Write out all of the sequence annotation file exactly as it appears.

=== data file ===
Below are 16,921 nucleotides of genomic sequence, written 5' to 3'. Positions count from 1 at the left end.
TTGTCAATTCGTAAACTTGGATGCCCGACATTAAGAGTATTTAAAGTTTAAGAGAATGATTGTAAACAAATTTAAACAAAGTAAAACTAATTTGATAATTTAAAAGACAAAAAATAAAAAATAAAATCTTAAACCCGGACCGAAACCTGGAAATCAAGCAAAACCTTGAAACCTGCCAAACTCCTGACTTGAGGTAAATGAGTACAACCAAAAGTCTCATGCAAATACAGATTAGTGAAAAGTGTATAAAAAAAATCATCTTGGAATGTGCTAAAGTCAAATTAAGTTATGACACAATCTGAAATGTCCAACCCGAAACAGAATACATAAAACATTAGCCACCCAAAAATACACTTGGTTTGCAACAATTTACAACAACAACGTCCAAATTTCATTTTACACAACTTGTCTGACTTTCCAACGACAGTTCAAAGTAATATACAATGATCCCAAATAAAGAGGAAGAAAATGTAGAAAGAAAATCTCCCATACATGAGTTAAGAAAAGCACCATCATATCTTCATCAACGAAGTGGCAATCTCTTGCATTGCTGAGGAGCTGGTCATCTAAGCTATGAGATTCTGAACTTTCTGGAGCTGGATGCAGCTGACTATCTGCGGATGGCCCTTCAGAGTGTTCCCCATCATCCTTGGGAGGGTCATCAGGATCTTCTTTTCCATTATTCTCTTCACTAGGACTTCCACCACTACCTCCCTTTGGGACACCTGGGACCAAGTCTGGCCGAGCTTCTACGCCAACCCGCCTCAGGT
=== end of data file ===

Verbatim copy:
Below are 16,921 nucleotides of genomic sequence, written 5' to 3'. Positions count from 1 at the left end.
TTGTCAATTCGTAAACTTGGATGCCCGACATTAAGAGTATTTAAAGTTTAAGAGAATGATTGTAAACAAATTTAAACAAAGTAAAACTAATTTGATAATTTAAAAGACAAAAAATAAAAAATAAAATCTTAAACCCGGACCGAAACCTGGAAATCAAGCAAAACCTTGAAACCTGCCAAACTCCTGACTTGAGGTAAATGAGTACAACCAAAAGTCTCATGCAAATACAGATTAGTGAAAAGTGTATAAAAAAAATCATCTTGGAATGTGCTAAAGTCAAATTAAGTTATGACACAATCTGAAATGTCCAACCCGAAACAGAATACATAAAACATTAGCCACCCAAAAATACACTTGGTTTGCAACAATTTACAACAACAACGTCCAAATTTCATTTTACACAACTTGTCTGACTTTCCAACGACAGTTCAAAGTAATATACAATGATCCCAAATAAAGAGGAAGAAAATGTAGAAAGAAAATCTCCCATACATGAGTTAAGAAAAGCACCATCATATCTTCATCAACGAAGTGGCAATCTCTTGCATTGCTGAGGAGCTGGTCATCTAAGCTATGAGATTCTGAACTTTCTGGAGCTGGATGCAGCTGACTATCTGCGGATGGCCCTTCAGAGTGTTCCCCATCATCCTTGGGAGGGTCATCAGGATCTTCTTTTCCATTATTCTCTTCACTAGGACTTCCACCACTACCTCCCTTTGGGACACCTGGGACCAAGTCTGGCCGAGCTTCTACGCCAACCCGCCTCAGGT